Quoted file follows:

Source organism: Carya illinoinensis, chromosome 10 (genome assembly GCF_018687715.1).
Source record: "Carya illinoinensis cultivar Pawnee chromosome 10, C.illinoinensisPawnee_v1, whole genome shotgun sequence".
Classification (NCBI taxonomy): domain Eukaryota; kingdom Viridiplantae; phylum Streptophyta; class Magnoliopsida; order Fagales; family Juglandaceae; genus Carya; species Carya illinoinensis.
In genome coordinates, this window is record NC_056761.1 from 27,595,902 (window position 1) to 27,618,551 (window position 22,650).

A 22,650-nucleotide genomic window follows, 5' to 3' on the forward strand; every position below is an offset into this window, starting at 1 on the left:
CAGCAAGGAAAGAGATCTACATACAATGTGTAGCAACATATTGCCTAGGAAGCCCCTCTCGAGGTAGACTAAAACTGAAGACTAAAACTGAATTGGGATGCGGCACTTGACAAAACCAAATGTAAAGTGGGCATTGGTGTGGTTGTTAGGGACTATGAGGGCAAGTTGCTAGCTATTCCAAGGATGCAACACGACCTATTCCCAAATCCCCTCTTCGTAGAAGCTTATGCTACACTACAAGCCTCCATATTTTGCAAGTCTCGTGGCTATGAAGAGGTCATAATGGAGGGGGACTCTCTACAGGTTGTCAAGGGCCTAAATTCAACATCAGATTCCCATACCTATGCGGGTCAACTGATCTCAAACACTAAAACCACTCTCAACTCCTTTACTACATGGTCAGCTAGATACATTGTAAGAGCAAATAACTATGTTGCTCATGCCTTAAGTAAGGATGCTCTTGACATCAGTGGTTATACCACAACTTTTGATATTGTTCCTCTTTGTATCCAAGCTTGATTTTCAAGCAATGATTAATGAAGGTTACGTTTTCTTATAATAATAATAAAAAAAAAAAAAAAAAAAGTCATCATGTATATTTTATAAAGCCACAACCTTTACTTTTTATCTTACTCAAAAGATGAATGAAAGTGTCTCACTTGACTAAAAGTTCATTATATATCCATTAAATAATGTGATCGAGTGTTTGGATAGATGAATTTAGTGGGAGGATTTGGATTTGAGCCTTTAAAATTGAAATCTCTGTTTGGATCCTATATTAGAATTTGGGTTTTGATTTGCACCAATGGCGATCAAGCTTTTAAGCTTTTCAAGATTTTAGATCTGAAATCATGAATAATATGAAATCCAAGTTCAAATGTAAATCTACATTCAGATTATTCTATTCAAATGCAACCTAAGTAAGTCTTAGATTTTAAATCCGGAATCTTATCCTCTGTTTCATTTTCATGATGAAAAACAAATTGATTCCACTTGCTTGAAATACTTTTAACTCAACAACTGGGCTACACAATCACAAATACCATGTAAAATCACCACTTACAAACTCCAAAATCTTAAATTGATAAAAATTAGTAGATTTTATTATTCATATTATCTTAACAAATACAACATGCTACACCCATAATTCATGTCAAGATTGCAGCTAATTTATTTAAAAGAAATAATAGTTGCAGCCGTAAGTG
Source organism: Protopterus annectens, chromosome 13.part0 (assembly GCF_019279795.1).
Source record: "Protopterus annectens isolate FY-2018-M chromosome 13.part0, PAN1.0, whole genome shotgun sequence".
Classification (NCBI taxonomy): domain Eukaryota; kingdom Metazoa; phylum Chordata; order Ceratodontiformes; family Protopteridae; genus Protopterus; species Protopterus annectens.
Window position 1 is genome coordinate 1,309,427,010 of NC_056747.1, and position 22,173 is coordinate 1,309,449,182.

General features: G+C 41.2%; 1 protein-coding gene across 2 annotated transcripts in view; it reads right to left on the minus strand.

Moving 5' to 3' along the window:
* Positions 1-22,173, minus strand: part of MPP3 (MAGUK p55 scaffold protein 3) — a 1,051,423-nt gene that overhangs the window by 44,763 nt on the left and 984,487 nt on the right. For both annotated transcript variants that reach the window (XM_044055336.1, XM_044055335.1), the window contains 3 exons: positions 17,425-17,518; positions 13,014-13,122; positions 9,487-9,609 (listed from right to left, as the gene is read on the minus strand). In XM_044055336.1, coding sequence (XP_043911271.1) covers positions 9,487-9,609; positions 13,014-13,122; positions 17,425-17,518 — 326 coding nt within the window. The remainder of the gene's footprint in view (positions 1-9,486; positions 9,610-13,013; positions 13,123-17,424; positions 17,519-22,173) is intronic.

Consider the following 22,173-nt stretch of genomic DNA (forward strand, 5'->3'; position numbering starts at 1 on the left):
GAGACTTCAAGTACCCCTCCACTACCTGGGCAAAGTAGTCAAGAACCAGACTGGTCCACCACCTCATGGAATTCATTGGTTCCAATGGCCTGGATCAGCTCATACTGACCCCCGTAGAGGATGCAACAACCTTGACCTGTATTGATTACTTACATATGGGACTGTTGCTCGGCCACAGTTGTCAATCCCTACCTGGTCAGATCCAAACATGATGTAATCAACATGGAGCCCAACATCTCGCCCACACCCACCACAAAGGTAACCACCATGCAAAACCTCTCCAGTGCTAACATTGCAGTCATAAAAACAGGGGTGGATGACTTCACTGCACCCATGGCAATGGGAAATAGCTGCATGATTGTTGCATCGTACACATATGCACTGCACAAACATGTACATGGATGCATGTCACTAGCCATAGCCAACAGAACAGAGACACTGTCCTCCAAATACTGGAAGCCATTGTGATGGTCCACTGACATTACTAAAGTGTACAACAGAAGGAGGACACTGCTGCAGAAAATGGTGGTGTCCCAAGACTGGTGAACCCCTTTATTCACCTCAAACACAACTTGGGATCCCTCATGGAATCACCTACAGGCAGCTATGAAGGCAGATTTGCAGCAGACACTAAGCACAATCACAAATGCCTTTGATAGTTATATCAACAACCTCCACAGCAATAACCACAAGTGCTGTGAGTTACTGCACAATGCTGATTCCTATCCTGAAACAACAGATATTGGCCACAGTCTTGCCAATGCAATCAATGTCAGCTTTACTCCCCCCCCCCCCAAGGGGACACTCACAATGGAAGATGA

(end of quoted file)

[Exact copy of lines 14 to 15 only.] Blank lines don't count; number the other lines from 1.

Consider the following 22,173-nt stretch of genomic DNA (forward strand, 5'->3'; position numbering starts at 1 on the left):
GAGACTTCAAGTACCCCTCCACTACCTGGGCAAAGTAGTCAAGAACCAGACTGGTCCACCACCTCATGGAATTCATTGGTTCCAATGGCCTGGATCAGCTCATACTGACCCCCGTAGAGGATGCAACAACCTTGACCTGTATTGATTACTTACATATGGGACTGTTGCTCGGCCACAGTTGTCAATCCCTACCTGGTCAGATCCAAACATGATGTAATCAACATGGAGCCCAACATCTCGCCCACACCCACCACAAAGGTAACCACCATGCAAAACCTCTCCAGTGCTAACATTGCAGTCATAAAAACAGGGGTGGATGACTTCACTGCACCCATGGCAATGGGAAATAGCTGCATGATTGTTGCATCGTACACATATGCACTGCACAAACATGTACATGGATGCATGTCACTAGCCATAGCCAACAGAACAGAGACACTGTCCTCCAAATACTGGAAGCCATTGTGATGGTCCACTGACATTACTAAAGTGTACAACAGAAGGAGGACACTGCTGCAGAAAATGGTGGTGTCCCAAGACTGGTGAACCCCTTTATTCACCTCAAACACAACTTGGGATCCCTCATGGAATCACCTACAGGCAGCTATGAAGGCAGATTTGCAGCAGACACTAAGCACAATCACAAATGCCTTTGATAGTTATATCAACAACCTCCACAGCAATAACCACAAGTGCTGTGAGTTACTGCACAATGCTGATTCCTATCCTGAAACAACAGATATTGGCCACAGTCTTGCCAATGCAATCAATGTCAGCTTTACTCCCCCCCCCCCCAAGGGGACACTCACAATGGAAGATGA